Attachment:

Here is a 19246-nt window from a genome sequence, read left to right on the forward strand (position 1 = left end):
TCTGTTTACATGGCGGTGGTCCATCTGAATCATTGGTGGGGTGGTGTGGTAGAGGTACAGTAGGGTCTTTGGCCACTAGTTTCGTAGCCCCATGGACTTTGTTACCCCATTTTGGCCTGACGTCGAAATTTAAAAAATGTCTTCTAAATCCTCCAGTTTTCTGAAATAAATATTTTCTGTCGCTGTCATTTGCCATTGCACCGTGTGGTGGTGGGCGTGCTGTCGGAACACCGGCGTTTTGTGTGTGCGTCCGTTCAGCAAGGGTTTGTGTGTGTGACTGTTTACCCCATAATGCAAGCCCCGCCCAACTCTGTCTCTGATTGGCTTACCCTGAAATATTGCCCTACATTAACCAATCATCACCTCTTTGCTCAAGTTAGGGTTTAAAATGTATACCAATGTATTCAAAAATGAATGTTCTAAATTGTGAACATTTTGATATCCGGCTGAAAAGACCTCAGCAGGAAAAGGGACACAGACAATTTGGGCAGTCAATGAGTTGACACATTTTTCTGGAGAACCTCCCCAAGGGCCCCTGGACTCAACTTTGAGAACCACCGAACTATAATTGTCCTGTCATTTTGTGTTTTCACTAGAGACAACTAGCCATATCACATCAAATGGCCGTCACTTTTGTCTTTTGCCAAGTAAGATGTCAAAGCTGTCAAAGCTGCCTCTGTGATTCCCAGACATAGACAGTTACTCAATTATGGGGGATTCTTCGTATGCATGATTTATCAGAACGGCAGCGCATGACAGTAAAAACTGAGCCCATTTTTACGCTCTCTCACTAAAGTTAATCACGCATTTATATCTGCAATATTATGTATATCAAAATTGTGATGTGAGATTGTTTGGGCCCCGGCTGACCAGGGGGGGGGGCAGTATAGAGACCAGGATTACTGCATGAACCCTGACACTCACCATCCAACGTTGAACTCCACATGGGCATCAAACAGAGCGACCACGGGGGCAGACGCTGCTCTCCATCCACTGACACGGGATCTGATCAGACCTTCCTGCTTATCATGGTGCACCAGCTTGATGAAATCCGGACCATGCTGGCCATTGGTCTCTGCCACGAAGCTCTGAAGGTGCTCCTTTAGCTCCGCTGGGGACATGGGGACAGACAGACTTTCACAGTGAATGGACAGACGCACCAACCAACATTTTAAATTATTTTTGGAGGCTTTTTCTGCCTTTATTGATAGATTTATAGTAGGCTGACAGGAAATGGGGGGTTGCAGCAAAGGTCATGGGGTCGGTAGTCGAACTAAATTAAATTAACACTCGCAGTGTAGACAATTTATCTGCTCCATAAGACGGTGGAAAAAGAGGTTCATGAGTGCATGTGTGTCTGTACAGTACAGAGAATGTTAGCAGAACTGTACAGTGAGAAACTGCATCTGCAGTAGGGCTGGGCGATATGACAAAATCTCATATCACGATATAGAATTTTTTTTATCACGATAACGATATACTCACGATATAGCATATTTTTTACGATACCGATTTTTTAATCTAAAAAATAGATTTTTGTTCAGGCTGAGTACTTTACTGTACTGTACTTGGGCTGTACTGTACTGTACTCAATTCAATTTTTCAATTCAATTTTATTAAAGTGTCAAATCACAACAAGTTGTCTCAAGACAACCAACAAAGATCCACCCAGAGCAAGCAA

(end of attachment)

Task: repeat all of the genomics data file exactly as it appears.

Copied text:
Here is a 19246-nt window from a genome sequence, read left to right on the forward strand (position 1 = left end):
TCTGTTTACATGGCGGTGGTCCATCTGAATCATTGGTGGGGTGGTGTGGTAGAGGTACAGTAGGGTCTTTGGCCACTAGTTTCGTAGCCCCATGGACTTTGTTACCCCATTTTGGCCTGACGTCGAAATTTAAAAAATGTCTTCTAAATCCTCCAGTTTTCTGAAATAAATATTTTCTGTCGCTGTCATTTGCCATTGCACCGTGTGGTGGTGGGCGTGCTGTCGGAACACCGGCGTTTTGTGTGTGCGTCCGTTCAGCAAGGGTTTGTGTGTGTGACTGTTTACCCCATAATGCAAGCCCCGCCCAACTCTGTCTCTGATTGGCTTACCCTGAAATATTGCCCTACATTAACCAATCATCACCTCTTTGCTCAAGTTAGGGTTTAAAATGTATACCAATGTATTCAAAAATGAATGTTCTAAATTGTGAACATTTTGATATCCGGCTGAAAAGACCTCAGCAGGAAAAGGGACACAGACAATTTGGGCAGTCAATGAGTTGACACATTTTTCTGGAGAACCTCCCCAAGGGCCCCTGGACTCAACTTTGAGAACCACCGAACTATAATTGTCCTGTCATTTTGTGTTTTCACTAGAGACAACTAGCCATATCACATCAAATGGCCGTCACTTTTGTCTTTTGCCAAGTAAGATGTCAAAGCTGTCAAAGCTGCCTCTGTGATTCCCAGACATAGACAGTTACTCAATTATGGGGGATTCTTCGTATGCATGATTTATCAGAACGGCAGCGCATGACAGTAAAAACTGAGCCCATTTTTACGCTCTCTCACTAAAGTTAATCACGCATTTATATCTGCAATATTATGTATATCAAAATTGTGATGTGAGATTGTTTGGGCCCCGGCTGACCAGGGGGGGGGGCAGTATAGAGACCAGGATTACTGCATGAACCCTGACACTCACCATCCAACGTTGAACTCCACATGGGCATCAAACAGAGCGACCACGGGGGCAGACGCTGCTCTCCATCCACTGACACGGGATCTGATCAGACCTTCCTGCTTATCATGGTGCACCAGCTTGATGAAATCCGGACCATGCTGGCCATTGGTCTCTGCCACGAAGCTCTGAAGGTGCTCCTTTAGCTCCGCTGGGGACATGGGGACAGACAGACTTTCACAGTGAATGGACAGACGCACCAACCAACATTTTAAATTATTTTTGGAGGCTTTTTCTGCCTTTATTGATAGATTTATAGTAGGCTGACAGGAAATGGGGGGTTGCAGCAAAGGTCATGGGGTCGGTAGTCGAACTAAATTAAATTAACACTCGCAGTGTAGACAATTTATCTGCTCCATAAGACGGTGGAAAAAGAGGTTCATGAGTGCATGTGTGTCTGTACAGTACAGAGAATGTTAGCAGAACTGTACAGTGAGAAACTGCATCTGCAGTAGGGCTGGGCGATATGACAAAATCTCATATCACGATATAGAATTTTTTTTATCACGATAACGATATACTCACGATATAGCATATTTTTTACGATACCGATTTTTTAATCTAAAAAATAGATTTTTGTTCAGGCTGAGTACTTTACTGTACTGTACTTGGGCTGTACTGTACTGTACTCAATTCAATTTTTCAATTCAATTTTATTAAAGTGTCAAATCACAACAAGTTGTCTCAAGACAACCAACAAAGATCCACCCAGAGCAAGCAA